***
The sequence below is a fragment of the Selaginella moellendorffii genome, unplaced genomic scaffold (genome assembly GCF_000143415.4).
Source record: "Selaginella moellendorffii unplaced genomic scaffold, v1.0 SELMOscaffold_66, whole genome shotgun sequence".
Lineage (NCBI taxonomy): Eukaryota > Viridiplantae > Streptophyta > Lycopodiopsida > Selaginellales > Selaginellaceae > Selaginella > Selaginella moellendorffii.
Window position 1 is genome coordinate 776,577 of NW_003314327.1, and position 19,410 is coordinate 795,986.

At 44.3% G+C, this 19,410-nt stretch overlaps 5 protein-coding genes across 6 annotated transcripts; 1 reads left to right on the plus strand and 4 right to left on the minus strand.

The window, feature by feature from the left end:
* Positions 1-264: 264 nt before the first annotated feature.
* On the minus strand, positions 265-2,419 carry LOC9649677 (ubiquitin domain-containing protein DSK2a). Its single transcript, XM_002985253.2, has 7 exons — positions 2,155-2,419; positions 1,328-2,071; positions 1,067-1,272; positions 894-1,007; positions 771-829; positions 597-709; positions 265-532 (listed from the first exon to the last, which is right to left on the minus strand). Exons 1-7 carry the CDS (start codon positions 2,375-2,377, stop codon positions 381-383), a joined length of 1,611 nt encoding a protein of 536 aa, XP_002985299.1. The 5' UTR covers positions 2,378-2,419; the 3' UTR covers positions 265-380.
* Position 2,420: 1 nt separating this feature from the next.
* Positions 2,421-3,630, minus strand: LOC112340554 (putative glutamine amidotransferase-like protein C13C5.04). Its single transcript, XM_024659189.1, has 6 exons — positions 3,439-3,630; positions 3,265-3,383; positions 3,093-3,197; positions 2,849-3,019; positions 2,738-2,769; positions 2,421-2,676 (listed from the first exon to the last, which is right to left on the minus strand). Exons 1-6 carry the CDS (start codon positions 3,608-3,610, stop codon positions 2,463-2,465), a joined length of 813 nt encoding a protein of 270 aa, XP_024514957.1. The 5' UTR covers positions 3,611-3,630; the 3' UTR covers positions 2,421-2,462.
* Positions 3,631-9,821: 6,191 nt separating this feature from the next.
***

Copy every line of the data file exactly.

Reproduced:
The sequence below is a fragment of the Selaginella moellendorffii genome, unplaced genomic scaffold (genome assembly GCF_000143415.4).
Source record: "Selaginella moellendorffii unplaced genomic scaffold, v1.0 SELMOscaffold_66, whole genome shotgun sequence".
Lineage (NCBI taxonomy): Eukaryota > Viridiplantae > Streptophyta > Lycopodiopsida > Selaginellales > Selaginellaceae > Selaginella > Selaginella moellendorffii.
Window position 1 is genome coordinate 776,577 of NW_003314327.1, and position 19,410 is coordinate 795,986.

At 44.3% G+C, this 19,410-nt stretch overlaps 5 protein-coding genes across 6 annotated transcripts; 1 reads left to right on the plus strand and 4 right to left on the minus strand.

The window, feature by feature from the left end:
* Positions 1-264: 264 nt before the first annotated feature.
* On the minus strand, positions 265-2,419 carry LOC9649677 (ubiquitin domain-containing protein DSK2a). Its single transcript, XM_002985253.2, has 7 exons — positions 2,155-2,419; positions 1,328-2,071; positions 1,067-1,272; positions 894-1,007; positions 771-829; positions 597-709; positions 265-532 (listed from the first exon to the last, which is right to left on the minus strand). Exons 1-7 carry the CDS (start codon positions 2,375-2,377, stop codon positions 381-383), a joined length of 1,611 nt encoding a protein of 536 aa, XP_002985299.1. The 5' UTR covers positions 2,378-2,419; the 3' UTR covers positions 265-380.
* Position 2,420: 1 nt separating this feature from the next.
* Positions 2,421-3,630, minus strand: LOC112340554 (putative glutamine amidotransferase-like protein C13C5.04). Its single transcript, XM_024659189.1, has 6 exons — positions 3,439-3,630; positions 3,265-3,383; positions 3,093-3,197; positions 2,849-3,019; positions 2,738-2,769; positions 2,421-2,676 (listed from the first exon to the last, which is right to left on the minus strand). Exons 1-6 carry the CDS (start codon positions 3,608-3,610, stop codon positions 2,463-2,465), a joined length of 813 nt encoding a protein of 270 aa, XP_024514957.1. The 5' UTR covers positions 3,611-3,630; the 3' UTR covers positions 2,421-2,462.
* Positions 3,631-9,821: 6,191 nt separating this feature from the next.